Breaking news: In the wake of TMZ's release of video footage of Ray Rice beating the shit out of his then-fiance-now-wife Janay Palmer, not only have the Ravens terminated his contract, but NFL Commissioner Roger Goodell has banned the player-abuser “indefinitely.” This second video leak shows the sickening violence of the Raven running back punching his wife—a disturbing follow-up to the first leak, which portrayed Rice dragging her limp, knocked-out body from the Atlantic City elevator where he attacked her in February. In short, we're seeing the Ravens and Goodell doing what should have been done seven months ago. But before we dive into what makes this situation incredibly screwed up, let us celebrate the positive.
Here are things we can, and should, be stoked about:
That man should be thrown out the the nfl and thrown into jail. Shame on those deciding his punishment. Smh
— Terrance Knighton (@MrKnighton2u) September 8, 2014
Not to mention these tweet zingers from Seth Rogen:
I don't know much about football, but I know that Ray Rice is a piece of garbage who shouldn't be allowed to play it professionally anymore.
— Seth Rogen (@Sethrogen) September 8, 2014
— Seth Rogen (@Sethrogen) September 8, 2014
All the support for banning Ray Rice and all the outrage over the NFL’s handling of the incident (and by "handling," we mean "mishandling"—that initial two-game suspension, are you kidding us?) is, let us be clear, positive.
But can we just take a step back right now? Let’s meditate on this for a hot second: Had TMZ not released the video footage of Ray Rice physically knocking his then-fiance out, on top of the video footage of him dragging her unconscious body out of an elevator, he would be suiting up in two weeks to head out onto the field—and raking in an obscene amount of money for it.
Previous to this second leak, we not only knew Ray Rice knocked Janay Palmer unconscious, but we had video evidence of her insensate body being pulled around like a ragdoll.
Is this really where we are as a society? That we need not one, but two, videos drenched in the violence of a woman being beaten senseless by a giant, trained-fighter athlete for him to lose his job (the whole issue of him going to jail being an entirely different—though important—one)?
Is domestic violence only an issue if we see fists meeting faces?
Nothing But The Facts
One in four women faces domestic violence in her lifetime—and this is to say nothing of the children and men who are abused, which are, obviously, massive issues in their own right.
And yet as just one (high-profile) example of how the matter is getting discussed . . .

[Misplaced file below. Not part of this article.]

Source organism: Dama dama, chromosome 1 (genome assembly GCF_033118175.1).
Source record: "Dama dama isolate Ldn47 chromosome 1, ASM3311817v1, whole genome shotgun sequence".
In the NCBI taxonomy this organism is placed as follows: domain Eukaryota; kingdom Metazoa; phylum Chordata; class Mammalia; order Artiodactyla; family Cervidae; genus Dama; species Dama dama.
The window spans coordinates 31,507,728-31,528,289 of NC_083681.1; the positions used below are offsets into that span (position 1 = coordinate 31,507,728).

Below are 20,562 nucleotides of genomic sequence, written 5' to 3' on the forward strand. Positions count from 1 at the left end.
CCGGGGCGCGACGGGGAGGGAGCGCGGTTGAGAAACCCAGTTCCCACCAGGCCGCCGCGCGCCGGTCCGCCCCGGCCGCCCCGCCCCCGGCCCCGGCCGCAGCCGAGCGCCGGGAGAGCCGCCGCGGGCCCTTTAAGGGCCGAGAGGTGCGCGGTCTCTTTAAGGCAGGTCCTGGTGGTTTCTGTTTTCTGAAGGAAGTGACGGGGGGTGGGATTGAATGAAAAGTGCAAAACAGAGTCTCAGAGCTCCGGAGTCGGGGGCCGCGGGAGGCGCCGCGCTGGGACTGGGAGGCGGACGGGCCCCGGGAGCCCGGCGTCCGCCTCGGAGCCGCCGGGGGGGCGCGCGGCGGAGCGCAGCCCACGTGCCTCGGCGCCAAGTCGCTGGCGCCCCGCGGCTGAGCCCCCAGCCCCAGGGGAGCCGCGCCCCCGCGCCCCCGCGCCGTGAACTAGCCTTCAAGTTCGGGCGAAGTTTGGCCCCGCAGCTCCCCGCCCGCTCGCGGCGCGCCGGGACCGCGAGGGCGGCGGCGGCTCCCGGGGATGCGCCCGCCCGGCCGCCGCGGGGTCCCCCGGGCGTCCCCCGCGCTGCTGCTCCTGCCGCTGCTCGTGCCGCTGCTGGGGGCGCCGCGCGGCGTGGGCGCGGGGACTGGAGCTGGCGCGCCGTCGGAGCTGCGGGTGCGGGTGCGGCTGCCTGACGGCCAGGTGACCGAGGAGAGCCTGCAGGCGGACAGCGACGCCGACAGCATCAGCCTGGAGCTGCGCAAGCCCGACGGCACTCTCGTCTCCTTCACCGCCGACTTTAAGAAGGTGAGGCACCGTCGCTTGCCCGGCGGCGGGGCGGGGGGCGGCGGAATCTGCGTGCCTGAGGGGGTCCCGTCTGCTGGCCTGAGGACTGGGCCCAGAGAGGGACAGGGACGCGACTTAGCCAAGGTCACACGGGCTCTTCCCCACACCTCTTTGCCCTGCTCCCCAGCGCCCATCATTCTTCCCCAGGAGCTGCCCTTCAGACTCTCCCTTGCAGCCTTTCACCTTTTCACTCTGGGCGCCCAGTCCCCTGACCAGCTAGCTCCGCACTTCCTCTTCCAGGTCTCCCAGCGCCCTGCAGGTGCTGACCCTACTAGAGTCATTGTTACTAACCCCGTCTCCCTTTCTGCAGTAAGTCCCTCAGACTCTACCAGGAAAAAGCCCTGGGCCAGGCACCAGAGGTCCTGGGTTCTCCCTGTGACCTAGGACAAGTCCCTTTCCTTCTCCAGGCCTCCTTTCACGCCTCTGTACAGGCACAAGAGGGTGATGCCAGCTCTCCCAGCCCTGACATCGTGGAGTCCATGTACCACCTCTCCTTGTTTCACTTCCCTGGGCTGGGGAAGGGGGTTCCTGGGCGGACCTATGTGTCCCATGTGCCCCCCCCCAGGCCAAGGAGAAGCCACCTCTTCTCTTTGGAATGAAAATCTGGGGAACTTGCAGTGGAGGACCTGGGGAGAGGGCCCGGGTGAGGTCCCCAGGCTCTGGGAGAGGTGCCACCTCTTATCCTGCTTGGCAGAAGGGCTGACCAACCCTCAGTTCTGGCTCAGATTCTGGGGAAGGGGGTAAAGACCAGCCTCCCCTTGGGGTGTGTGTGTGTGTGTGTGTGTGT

When noted sports journalist Christine Brennan called on NFL commissioner Roger Goodell to "act" on this new video of Ray Rice this morning in USA Today (prior to Goodell's indefinite suspension of Rice), she said:
"Now we know exactly what it looked like inside that elevator. More important, Goodell now knows. The league said Goodell didn't see the new video, obtained by TMZ, until this morning. This fresh information, as disturbing as it is to watch, actually is a gift to the NFL, and to all of us. We know that domestic violence is terrible, but it usually happens in the shadows, and often is never reported. There is no hiding from this new video, however. You can't look away, and you can't help but react viscerally."
First off, we sure as hell knew exactly what happened in that elevator. The senseless form of Palmer being dragged around is a bit more than a Blue Clue’s hint that Ray Rice beat his wife unconscious.
Second, a gift? Seriously? We suppose that were it not for this leak Ray Rice would be on the field soon, so in that sense we have to offer up an inkling of grudging gratitude. But we want to be extraordinarily clear here: This video is no gift and the fact that we live in a society that can view it as such only shows us how deeply effed our culture is on domestic violence.
What about Janay Palmer? She will forever be known as the woman who was knocked out by Ray Rice, endless images of her abused and battered body ubiquitous on all forms of media. Is this video a gift to her? What about to the millions of others who also face horrors in their homes or at the hands of their loved ones?
Decidedly not. It is trauma-inducing violence. And the fact that we need it, on top of the first violent video, to keep a football player off the field is as terrifying as a giant man lumbering toward you to knock you out.